BathKing Industries (BKI) is a manufacturer of bathroom accessories that sells their products primarily to the large home center chain stores; Home Depot, Lowe’s, and their smaller competitors. Chip Norek, the president of the company, has a decision to make with respect to BKI’s distribution system. A small chain customer has recently requested that BKI reduce cycle time by shipping orders directly to their stores. Presently, BKI’s national distribution center processes and ships a weekly order for each of the chain store’s three regional distribution centers via national truckload carriers. From there, the product is transferred to individual stores by the chain’s private fleet. The new system would entail each store ordering separately and BKI processing and delivering each order to the store within five business days.
Joe Rutner, the direct of logistics, has determined that the new system would result in higher order processing and freight costs. Norek wasn’t happy with this news and feared that other retailers might make similar requests in the future, so he asked Rutner to develop a plan to satisfy customers without drastically cutting BKI’s margins. Rutner developed a potential six-facility regional distribution center network for BKI, with the distribution centers being located in high-demand areas within each region. Rutner outlined the positives of this proposal, including faster order processing, lower freight costs, and a decrease in inventory. Norek is skeptical of the plan, but a decision must be made.
1) Analyze the logistics service and cost constraints imposed on BKI by the chain store’s request. In order to satisfy the request, BKI will be forced to process smaller, case-quantity orders for each store versus pallet-quantity orders from the RDC’s. Because the company only distributes products by the pallet at this time, the new system will require significant changes to the order processing and fulfillment processes that are currently in place. In addition, they will have to use more costly less-than-truckload service for delivery due to reduced transportation efficiencies. The current system only has three delivery points, meaning BKI can ship a large volume of products on a given truckload. If they begin delivering directly to stores, they will have a much larger number of delivery points and be forced to ship a much smaller number of products on a given truckload. The aforementioned constraints will increase both order processing costs and freight costs.
2) What is your opinion of Joe Rutner’s proposal for establishing a series of company-owned RDCs? I do not agree with the establishment of RDCs, although there are benefits to the proposed system. A decentralized inventory positioning strategy like the one Rutner has proposed may help to reduce customer delivery costs and order cycle time. Also, because product is positioned closer to demand points, it can be readily dispatched to meet customer requirements. However, I believe the costs of such a system outweigh the benefits in BKI’s case. More facilities stocking products can lead to higher handling costs, the risk of product damage, product pilferage, and additional costs of operating/leasing the facilities. In addition, average inventory levels may rise because each facility will have to hold its own level of safety stock. The main reason for my disagreement with Rutner’s proposal lies in the following excerpt from the case: “The company is straining to produce enough product to meet retailer demand.”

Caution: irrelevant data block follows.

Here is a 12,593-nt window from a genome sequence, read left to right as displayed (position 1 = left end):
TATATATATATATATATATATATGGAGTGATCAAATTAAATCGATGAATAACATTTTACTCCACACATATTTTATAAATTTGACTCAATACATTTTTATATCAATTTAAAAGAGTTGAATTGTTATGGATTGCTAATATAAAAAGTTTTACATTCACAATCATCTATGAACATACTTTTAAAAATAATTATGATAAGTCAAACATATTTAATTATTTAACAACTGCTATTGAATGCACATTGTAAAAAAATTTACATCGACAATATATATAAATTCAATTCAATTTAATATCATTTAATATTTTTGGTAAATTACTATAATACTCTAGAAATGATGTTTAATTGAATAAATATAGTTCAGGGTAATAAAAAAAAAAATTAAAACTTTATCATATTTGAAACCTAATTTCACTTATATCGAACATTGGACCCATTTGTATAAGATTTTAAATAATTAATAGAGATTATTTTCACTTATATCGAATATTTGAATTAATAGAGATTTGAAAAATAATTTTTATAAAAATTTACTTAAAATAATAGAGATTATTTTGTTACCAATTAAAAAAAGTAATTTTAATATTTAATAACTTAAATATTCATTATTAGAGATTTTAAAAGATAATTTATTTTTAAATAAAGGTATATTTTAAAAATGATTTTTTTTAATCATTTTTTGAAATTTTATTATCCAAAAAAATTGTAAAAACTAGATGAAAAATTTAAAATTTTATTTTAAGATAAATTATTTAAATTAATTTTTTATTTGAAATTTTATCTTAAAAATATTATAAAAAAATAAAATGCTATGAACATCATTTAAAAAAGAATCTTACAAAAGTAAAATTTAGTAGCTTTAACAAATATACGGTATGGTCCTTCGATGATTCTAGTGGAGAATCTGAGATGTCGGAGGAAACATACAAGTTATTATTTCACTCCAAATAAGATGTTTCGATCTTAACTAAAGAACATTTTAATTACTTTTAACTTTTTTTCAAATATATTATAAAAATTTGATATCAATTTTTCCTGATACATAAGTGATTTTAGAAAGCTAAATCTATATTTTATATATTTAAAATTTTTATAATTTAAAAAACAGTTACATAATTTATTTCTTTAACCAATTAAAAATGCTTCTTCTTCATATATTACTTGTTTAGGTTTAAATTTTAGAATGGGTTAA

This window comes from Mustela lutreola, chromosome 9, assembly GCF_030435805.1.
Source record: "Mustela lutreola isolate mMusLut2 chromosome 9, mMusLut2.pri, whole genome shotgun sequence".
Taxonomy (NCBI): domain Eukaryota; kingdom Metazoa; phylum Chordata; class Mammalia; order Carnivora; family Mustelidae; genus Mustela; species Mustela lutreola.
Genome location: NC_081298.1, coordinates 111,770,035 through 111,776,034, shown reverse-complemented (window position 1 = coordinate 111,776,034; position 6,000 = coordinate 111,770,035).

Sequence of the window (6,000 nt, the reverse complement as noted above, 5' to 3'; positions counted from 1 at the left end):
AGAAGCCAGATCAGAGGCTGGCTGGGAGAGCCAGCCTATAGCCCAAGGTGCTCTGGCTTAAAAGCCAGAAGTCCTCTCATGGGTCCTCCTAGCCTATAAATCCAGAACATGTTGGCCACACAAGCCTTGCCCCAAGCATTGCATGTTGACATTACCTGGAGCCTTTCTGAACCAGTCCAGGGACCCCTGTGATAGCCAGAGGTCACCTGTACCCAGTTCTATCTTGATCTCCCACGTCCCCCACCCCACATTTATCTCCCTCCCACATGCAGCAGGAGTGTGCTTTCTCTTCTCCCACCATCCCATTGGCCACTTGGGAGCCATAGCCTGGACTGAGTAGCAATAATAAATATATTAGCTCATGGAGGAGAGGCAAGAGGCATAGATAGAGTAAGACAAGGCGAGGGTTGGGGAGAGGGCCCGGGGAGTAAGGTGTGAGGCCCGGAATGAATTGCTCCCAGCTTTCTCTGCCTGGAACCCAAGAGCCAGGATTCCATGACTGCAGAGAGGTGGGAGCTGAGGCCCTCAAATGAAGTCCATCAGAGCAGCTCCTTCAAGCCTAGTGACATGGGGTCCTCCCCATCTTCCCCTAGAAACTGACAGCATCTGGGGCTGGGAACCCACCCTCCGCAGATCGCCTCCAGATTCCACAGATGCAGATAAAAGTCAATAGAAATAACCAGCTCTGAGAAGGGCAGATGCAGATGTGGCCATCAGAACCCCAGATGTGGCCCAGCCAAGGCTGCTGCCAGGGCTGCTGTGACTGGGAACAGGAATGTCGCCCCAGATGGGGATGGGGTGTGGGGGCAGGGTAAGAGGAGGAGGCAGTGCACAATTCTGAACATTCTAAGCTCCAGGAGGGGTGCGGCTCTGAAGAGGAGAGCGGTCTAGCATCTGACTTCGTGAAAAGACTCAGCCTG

If BKI is struggling to produce enough product, the last thing they should do is move toward a decentralized distribution system. This will require them to forecast and maintain levels of inventory at multiple locations, inevitably resulting in surpluses in some regions and shortages in another. If they could produce enough product to maintain adequate levels of safety stock at each location I would support the decentralized approach; however, this is obviously not the case. The drawback with the current centralized system is the long distance to customers, which may be to blame for the long cycle times stores are currently experiencing. However, BKI realizes benefits from centralization including greater control over inventory and reduced demand variability due to risk pooling. This approach supports higher in-stock availability, though there is a need for less safety stock.
3) If BKI moves forward with the RDC plan, what facility ownership structure do you recommend? Why? If BKI decides to move forward with the RDC plan, I recommend the utilization of contract facilities. With this ownership structure, an external company would provide a combination of distribution services that BKI has traditionally provided. BKI would be able to buy the services on an as-needed basis, alleviating capital investment in private distribution facilities. In addition, short-term commitments for capacity maintain maximum distribution network flexibility.
If demand shifts to another region, BKI would not be locked into a long-term lease or facility ownership. Under this ownership structure, the company would not have to manage personnel issues associated with owning and operating the facility. In this case, distribution would become a variable cost activity that is run by experts, allowing BKI to focus on its normal business activities. Because the company does not necessarily have a great deal of experience or expertise in the distribution and warehousing sector, I believe the utilization of contract facilities to be the best course of action.
4) Develop a process map depicting the product and information flows in Rutner’s proposal.
*Based on the information given in the case, I assumed that the national distribution center would no longer operate under the proposed system.